UPDATED: EU leaders head for tussle over rescue plans for industry

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BRUSSELS, Dec 15 (Reuters) – European Union leaders will argue on Thursday over how to prop up their countries’ industries, which have been whacked by soaring energy prices since the outbreak of war in Ukraine and now face the threat of subsidy-fuelled U.S. competition.

Poorer EU countries want a coordinated response to the U.S. Inflation Reduction Act (IRA) – $430 billion worth of tax breaks for green energy – because they lack the deep pockets of richer member states like Germany to underpin their industries.

The discussion among 27 leaders in Brussels will be inconclusive, diplomats said, with a draft of the summit decision simply showing that the leaders would ask the EU’s executive Commission to make proposals early next year to safeguard the bloc’s industry.

French President Emmanuel Macron said those proposals should be “a European response” to the IRA.

It was necessary, he said, to “simplify our rules and have a macro-economic response and a level of aid which at European and national level makes it possible to respond, to be the equivalent of what the Americans do.”

Commission President Ursula von der Leyen proposed ahead of the summit to loosen state aid restrictions in renewable energy and clean-tech to shield European industry because the IRA could lead to unfair competition.

“We need to give our answer, our European IRA,” she said in a speech.

However, the EU is split between traditionally interventionist countries that want a joint “sovereignty fund” to ensure a level playing field across the bloc and wealthier states that line up behind free market principles.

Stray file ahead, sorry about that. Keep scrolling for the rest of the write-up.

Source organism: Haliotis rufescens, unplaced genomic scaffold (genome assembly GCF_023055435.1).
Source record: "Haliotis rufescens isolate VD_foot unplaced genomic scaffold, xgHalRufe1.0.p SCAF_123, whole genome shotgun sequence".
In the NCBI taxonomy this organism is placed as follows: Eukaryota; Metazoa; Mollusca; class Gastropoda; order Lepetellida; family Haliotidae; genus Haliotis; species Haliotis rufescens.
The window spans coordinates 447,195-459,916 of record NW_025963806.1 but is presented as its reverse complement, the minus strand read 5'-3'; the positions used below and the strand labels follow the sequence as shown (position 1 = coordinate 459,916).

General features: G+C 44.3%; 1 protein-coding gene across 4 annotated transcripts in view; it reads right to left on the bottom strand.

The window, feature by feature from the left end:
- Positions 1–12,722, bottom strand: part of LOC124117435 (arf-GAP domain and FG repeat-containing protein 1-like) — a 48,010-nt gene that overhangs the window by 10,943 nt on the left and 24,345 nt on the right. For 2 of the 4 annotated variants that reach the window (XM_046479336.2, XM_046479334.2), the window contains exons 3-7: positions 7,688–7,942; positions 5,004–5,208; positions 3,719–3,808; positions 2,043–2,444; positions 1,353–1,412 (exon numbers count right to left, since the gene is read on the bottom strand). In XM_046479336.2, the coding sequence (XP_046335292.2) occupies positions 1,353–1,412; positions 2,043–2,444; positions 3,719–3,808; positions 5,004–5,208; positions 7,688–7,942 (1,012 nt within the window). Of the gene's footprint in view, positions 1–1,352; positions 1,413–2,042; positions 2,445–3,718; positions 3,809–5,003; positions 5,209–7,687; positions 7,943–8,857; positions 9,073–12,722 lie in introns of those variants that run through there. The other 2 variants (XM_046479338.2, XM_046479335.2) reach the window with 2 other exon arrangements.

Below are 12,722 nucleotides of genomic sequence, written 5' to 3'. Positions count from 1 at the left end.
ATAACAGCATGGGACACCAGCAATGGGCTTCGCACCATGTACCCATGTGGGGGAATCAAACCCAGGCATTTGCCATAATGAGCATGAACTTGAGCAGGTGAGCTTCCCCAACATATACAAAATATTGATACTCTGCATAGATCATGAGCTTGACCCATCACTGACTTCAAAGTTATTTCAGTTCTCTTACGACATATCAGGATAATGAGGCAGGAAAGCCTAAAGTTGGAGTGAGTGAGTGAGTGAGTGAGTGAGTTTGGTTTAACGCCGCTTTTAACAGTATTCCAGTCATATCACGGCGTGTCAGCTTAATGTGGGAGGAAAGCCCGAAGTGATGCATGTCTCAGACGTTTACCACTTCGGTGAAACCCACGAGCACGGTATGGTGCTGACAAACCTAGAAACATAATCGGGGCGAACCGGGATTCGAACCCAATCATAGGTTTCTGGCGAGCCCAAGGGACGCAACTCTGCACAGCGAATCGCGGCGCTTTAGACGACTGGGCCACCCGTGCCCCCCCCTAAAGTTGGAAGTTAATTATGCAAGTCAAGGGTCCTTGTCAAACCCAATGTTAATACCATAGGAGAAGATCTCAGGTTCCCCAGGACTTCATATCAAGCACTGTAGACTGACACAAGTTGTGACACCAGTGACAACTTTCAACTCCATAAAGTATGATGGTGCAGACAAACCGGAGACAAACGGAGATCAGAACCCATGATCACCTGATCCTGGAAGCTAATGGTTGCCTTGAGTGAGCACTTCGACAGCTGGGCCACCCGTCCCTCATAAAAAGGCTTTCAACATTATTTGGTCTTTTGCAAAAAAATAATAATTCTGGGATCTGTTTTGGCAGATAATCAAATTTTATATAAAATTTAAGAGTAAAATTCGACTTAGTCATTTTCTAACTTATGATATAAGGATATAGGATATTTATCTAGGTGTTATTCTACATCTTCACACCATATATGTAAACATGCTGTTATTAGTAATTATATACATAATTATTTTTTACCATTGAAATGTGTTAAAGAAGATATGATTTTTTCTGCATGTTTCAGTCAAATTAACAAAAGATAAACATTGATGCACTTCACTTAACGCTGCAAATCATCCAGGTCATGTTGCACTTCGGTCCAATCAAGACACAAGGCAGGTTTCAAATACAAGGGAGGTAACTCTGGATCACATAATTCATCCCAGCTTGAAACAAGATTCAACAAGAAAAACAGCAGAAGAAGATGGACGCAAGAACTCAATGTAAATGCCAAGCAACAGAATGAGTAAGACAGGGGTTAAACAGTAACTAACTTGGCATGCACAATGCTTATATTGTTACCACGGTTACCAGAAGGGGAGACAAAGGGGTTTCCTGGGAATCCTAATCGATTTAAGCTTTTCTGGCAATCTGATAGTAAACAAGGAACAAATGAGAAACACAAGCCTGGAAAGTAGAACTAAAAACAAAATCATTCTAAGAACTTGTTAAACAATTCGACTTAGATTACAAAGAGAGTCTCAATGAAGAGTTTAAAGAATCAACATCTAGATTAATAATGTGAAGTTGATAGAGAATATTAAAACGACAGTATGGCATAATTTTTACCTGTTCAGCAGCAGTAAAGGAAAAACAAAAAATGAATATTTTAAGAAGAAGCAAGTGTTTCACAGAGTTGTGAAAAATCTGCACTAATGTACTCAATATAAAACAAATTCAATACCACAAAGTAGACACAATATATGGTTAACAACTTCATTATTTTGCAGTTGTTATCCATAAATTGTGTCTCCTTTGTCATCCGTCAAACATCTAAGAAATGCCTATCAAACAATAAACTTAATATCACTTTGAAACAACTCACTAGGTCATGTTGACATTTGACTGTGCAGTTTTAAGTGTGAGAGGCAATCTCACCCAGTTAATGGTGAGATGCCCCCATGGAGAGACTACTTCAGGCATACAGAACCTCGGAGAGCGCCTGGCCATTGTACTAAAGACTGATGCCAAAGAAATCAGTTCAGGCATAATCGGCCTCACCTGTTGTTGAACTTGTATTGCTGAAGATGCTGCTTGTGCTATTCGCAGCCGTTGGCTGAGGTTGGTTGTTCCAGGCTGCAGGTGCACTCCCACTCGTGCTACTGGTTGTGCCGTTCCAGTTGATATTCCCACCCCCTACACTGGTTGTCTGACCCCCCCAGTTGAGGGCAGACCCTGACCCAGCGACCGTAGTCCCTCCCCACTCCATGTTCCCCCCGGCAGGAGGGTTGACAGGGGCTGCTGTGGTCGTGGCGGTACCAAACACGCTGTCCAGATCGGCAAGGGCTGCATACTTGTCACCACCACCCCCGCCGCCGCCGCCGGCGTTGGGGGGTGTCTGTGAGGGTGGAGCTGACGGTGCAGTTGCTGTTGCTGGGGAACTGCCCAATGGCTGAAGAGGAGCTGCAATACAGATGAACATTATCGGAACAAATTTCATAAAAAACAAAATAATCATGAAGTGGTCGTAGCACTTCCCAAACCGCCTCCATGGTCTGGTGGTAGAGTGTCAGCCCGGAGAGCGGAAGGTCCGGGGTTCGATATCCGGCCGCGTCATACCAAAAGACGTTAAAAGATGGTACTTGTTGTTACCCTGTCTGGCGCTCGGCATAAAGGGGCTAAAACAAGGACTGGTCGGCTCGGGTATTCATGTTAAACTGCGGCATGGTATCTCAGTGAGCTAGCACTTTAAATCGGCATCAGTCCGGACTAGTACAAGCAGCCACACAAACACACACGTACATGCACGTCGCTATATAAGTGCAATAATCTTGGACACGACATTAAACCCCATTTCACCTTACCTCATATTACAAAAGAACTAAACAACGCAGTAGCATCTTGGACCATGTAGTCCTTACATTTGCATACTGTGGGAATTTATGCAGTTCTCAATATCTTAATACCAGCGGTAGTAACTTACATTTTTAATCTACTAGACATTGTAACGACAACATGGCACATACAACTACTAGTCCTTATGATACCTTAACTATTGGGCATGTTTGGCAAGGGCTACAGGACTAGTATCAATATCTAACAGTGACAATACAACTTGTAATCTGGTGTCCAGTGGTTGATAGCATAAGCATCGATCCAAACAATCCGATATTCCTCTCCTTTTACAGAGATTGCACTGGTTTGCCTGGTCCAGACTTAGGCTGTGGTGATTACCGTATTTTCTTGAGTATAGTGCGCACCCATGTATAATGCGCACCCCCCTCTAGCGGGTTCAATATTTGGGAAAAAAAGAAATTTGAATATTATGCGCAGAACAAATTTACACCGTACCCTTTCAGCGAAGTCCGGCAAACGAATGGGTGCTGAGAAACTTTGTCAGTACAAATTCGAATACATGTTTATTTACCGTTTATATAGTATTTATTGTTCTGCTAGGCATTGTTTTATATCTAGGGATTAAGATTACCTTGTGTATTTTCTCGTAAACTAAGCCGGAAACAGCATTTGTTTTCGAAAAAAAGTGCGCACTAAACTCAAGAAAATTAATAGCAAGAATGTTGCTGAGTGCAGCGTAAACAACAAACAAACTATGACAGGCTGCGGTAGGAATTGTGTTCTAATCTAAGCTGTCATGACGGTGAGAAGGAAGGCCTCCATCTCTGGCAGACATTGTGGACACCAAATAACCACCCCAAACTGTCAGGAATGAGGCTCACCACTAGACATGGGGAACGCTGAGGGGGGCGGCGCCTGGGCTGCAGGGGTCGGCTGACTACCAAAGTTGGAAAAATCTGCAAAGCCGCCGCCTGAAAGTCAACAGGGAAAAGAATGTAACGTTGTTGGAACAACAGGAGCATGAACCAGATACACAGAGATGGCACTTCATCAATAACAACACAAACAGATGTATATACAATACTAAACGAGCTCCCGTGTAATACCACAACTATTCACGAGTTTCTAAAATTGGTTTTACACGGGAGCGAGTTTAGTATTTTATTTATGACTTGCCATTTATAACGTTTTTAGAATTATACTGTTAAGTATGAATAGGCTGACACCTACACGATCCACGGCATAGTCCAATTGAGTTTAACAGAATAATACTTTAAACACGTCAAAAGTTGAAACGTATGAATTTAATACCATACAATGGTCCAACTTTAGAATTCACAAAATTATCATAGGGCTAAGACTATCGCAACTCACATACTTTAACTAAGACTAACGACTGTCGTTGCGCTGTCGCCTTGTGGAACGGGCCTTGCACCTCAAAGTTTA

“We are in Europe at a point when we risk being desindustrialised, and today our answer is not a common answer,” Belgian Prime Minister Alexander De Croo said.

“It looks a bit like a game of the deepest pockets. And yes, some member states might have deeper pockets but in a few months we all be at the end of what we can do.”

Different approaches over how to defend industry top a year when the EU closed ranks to support Ukraine after it had been invaded by Russia, but often struggled to agree how much pressure to put on Moscow, including through economic sanctions.


While any decision on the EU’s response to IRA will be parked for another summit in February or March, the leaders may discuss on Thursday a proposed ninth package of EU sanctions against Moscow.

Member states’ representatives negotiating on this package failed to reach a deal late on Wednesday, despite some progress, diplomats said, with disagreements over whether and how to offer exemptions for an EU ban on Russia fertiliser exports.

“I would like to stress the importance of keeping the sanctions as strong as possible. We are a little bit concerned with attempts to weaken the sanctions under the cover of food security,” said Lithuanian President Gitanas Nauseda.

The leaders are not expected to hold in-depth talks on the EU’s struggle to agree on a natural gas price cap, but rather ask their ministers to “urgently finalise” the work when they meet again on Monday, the draft of the summit conclusions said.

The draft also said leaders would call for more gas deals urgently to replace Russian fuel, including through joint gas buying among EU countries.

Separately, Poland was on Thursday holding up the EU’s formal adoption of a minimum corporate tax for large companies and, by extension, also blocking a whole package of other deals, including financing for Ukraine in 2023, diplomats said, adding that the issue was likely to come up at the summit.

Also, overshadowing the summit will be a corruption scandal that emerged in the EU parliament over the past week.

Belgian prosecutors charged Eva Kaili, a Greek member, and three others for accepting bribes from World Cup host Qatar in a bid to influence EU policymaking. Qatar and Kaili have denied any wrongdoing.

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